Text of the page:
Award recognizes contributions to foundational technologies for the COVID-19 mRNA vaccines
Former LSI Director Dr. Pieter Cullis has been named a 2022 Canada Gairdner International Award laureate for his pioneering work developing the lipid nanoparticle delivery technology that enables mRNA therapeutics such as the highly effective COVID-19 mRNA vaccines.
The Gairdner Awards annually recognize scientists whose discoveries have had a major impact on biomedical and global health research. The highly prized accolade is known to foreshadow further recognition: Many of Gairdner laureates have gone on to receive the Nobel Prize.
Dr. Cullis was recognized April 5 alongside Dr. Katalin Karikó, senior vice president of RNA Protein Replacement Therapies at BioNTech SE and a professor at the University of Szeged and Dr. Drew Weissman, director of the Penn Institute for RNA Innovation at the University of Pennsylvania for their joint contributions to developing nucleoside-modified mRNA to avoid immunogenic reactions and improve the translational properties of mRNA once inside a cell.
“The work of Dr. Cullis and his esteemed colleagues enabled the rapid availability of highly effective and safe COVID-19 mRNA vaccines, which has been instrumental in protecting individuals during the pandemic,” says UBC President and Vice-Chancellor Santa J. Ono.
“We are extremely proud of Dr. Cullis’ enormous contributions to biomedical and global health research and congratulate him on this well-deserved honour.”
“On behalf of the Life Sciences Institute community, my sincere congratulations to Dr. Cullis, his amazing team, and his fellow Awardees on this much-deserved recognition,” says Dr. Josef Penninger, director of the LSI. “Not only has Dr. Cullis’ research contributed to saving millions of lives during the pandemic, his work has also revolutionized cancer treatment and gene therapies. He is an inspiration to us all. Dr. Cullis’ achievements shine a light on the amazing research done at the Life Sciences Institute, and I hope that this award marks the beginning of a new era of support for the life sciences at UBC and in BC: Investment in foundational research and that talent that drives it one day does pay off for society.”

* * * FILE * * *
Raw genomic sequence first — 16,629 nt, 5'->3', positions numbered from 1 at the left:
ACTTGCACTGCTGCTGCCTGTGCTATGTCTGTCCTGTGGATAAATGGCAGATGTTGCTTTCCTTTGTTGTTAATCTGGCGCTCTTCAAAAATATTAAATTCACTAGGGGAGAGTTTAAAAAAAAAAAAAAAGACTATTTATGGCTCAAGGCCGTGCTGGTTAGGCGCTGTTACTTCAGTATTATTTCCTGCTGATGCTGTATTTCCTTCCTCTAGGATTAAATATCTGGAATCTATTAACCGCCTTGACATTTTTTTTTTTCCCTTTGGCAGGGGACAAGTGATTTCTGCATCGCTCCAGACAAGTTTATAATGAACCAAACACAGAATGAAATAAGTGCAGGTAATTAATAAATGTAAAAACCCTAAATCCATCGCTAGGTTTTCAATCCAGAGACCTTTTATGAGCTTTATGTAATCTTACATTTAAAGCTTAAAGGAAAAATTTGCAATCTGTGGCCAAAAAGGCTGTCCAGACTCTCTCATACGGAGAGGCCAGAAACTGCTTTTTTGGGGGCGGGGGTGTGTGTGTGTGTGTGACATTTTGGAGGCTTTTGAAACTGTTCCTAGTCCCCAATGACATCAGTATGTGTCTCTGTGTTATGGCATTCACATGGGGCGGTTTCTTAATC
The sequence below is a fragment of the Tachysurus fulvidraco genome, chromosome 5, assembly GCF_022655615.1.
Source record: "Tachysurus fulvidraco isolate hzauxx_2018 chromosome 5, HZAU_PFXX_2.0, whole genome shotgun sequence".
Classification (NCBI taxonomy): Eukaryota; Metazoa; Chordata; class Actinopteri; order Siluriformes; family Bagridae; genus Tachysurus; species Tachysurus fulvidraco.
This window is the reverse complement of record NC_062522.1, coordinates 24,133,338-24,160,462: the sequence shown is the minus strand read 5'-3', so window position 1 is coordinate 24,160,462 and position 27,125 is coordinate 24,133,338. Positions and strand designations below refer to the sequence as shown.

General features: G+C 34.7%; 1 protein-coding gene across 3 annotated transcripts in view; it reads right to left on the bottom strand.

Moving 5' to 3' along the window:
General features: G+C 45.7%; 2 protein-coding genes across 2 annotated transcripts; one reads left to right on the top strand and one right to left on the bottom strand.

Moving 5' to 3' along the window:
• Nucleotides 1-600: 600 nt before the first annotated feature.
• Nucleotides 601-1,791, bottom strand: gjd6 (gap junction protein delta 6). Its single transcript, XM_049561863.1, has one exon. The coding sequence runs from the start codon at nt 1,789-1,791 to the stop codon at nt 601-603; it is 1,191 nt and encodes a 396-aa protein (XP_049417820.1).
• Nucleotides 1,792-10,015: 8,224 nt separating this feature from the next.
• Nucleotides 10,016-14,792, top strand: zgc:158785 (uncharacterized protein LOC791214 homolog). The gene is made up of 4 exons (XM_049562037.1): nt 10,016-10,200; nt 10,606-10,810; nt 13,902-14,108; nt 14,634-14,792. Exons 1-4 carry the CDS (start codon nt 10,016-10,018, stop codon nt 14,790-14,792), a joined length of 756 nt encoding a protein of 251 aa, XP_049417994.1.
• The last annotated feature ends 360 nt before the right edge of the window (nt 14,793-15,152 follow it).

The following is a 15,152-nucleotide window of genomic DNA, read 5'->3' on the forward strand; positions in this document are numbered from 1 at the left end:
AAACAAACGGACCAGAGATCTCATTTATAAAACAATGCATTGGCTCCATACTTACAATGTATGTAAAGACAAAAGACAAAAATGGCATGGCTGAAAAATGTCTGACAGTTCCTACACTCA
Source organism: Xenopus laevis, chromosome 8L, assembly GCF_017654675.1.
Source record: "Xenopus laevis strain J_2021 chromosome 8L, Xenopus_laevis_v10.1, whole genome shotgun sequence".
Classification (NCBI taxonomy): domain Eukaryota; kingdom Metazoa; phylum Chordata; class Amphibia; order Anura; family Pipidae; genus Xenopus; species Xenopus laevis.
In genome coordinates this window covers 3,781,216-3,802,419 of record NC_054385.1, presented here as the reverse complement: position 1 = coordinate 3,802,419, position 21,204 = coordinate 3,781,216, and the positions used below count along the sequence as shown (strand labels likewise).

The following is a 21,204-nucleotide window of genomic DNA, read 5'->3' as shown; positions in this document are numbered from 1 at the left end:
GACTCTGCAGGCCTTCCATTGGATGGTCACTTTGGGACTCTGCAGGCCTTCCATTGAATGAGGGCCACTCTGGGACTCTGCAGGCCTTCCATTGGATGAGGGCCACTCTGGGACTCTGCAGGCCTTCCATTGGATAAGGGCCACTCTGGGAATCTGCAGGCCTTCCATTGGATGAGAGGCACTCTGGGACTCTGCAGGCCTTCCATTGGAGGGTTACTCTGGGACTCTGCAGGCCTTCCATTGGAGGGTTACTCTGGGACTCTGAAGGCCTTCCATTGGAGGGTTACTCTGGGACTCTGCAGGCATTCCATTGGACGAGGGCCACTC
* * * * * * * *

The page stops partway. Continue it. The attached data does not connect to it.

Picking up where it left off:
Basic Science forms the foundation of COVID-19 mRNA vaccines
“It is an incredible honour to receive the Canada Gairdner International award,” says Dr. Cullis. “I am particularly honoured to receive it together with Drew Weissman and Katalin Karikó, who have done so much to make mRNA therapeutics a reality.”
The COVID-19 mRNA vaccines developed by Pfizer/BioNTech and Moderna are built on more than 30 years of established scientific research, including work carried out by Drs. Cullis, Karikó and Weissman. Drs. Karikó and Weissman discovered how to engineer mRNA—a molecule that carries instructions for making proteins—so that it could be used to produce the desired protein after introduction into human cells. Despite initial challenges and skepticism, they saw the potential of RNA for vaccines and other applications. However, one major challenge remained: how to introduce the mRNA into the body in a way that it would be protected from degradation and could enter cells for protein production.